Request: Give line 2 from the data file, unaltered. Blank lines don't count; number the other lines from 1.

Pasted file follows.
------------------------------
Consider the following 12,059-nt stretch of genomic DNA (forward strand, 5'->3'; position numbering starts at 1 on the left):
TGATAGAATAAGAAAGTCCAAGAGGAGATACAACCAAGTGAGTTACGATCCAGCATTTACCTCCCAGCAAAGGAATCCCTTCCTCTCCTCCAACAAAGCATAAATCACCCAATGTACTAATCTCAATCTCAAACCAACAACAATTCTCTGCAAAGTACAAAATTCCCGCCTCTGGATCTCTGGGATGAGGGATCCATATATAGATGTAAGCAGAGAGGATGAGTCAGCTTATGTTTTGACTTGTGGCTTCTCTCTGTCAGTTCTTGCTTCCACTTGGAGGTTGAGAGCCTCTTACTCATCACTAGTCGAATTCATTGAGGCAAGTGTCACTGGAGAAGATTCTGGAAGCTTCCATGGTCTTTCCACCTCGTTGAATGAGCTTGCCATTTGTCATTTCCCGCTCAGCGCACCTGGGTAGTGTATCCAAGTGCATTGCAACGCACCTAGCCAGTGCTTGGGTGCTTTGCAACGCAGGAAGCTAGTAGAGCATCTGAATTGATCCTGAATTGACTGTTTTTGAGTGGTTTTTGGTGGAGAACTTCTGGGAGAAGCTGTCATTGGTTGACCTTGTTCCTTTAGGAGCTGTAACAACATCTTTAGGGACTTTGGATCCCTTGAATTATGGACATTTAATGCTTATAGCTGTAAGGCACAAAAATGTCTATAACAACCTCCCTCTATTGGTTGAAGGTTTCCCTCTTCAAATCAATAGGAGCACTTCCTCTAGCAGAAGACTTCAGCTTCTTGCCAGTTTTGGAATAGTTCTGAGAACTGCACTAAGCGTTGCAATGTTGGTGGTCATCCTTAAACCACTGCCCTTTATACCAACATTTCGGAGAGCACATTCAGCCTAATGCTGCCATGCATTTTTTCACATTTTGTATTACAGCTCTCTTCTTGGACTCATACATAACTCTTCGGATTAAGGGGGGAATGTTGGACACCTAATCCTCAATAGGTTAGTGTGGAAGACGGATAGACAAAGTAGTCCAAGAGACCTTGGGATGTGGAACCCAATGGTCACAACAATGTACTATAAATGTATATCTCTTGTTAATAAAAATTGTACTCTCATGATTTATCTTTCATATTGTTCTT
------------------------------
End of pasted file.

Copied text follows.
TGATAGAATAAGAAAGTCCAAGAGGAGATACAACCAAGTGAGTTACGATCCAGCATTTACCTCCCAGCAAAGGAATCCCTTCCTCTCCTCCAACAAAGCATAAATCACCCAATGTACTAATCTCAATCTCAAACCAACAACAATTCTCTGCAAAGTACAAAATTCCCGCCTCTGGATCTCTGGGATGAGGGATCCATATATAGATGTAAGCAGAGAGGATGAGTCAGCTTATGTTTTGACTTGTGGCTTCTCTCTGTCAGTTCTTGCTTCCACTTGGAGGTTGAGAGCCTCTTACTCATCACTAGTCGAATTCATTGAGGCAAGTGTCACTGGAGAAGATTCTGGAAGCTTCCATGGTCTTTCCACCTCGTTGAATGAGCTTGCCATTTGTCATTTCCCGCTCAGCGCACCTGGGTAGTGTATCCAAGTGCATTGCAACGCACCTAGCCAGTGCTTGGGTGCTTTGCAACGCAGGAAGCTAGTAGAGCATCTGAATTGATCCTGAATTGACTGTTTTTGAGTGGTTTTTGGTGGAGAACTTCTGGGAGAAGCTGTCATTGGTTGACCTTGTTCCTTTAGGAGCTGTAACAACATCTTTAGGGACTTTGGATCCCTTGAATTATGGACATTTAATGCTTATAGCTGTAAGGCACAAAAATGTCTATAACAACCTCCCTCTATTGGTTGAAGGTTTCCCTCTTCAAATCAATAGGAGCACTTCCTCTAGCAGAAGACTTCAGCTTCTTGCCAGTTTTGGAATAGTTCTGAGAACTGCACTAAGCGTTGCAATGTTGGTGGTCATCCTTAAACCACTGCCCTTTATACCAACATTTCGGAGAGCACATTCAGCCTAATGCTGCCATGCATTTTTTCACATTTTGTATTACAGCTCTCTTCTTGGACTCATACATAACTCTTCGGATTAAGGGGGGAATGTTGGACACCTAATCCTCAATAGGTTAGTGTGGAAGACGGATAGACAAAGTAGTCCAAGAGACCTTGGGATGTGGAACCCAATGGTCACAACAATGTACTATAAATGTATATCTCTTGTTAATAAAAATTGTACTCTCATGATTTATCTTTCATATTGTTCTT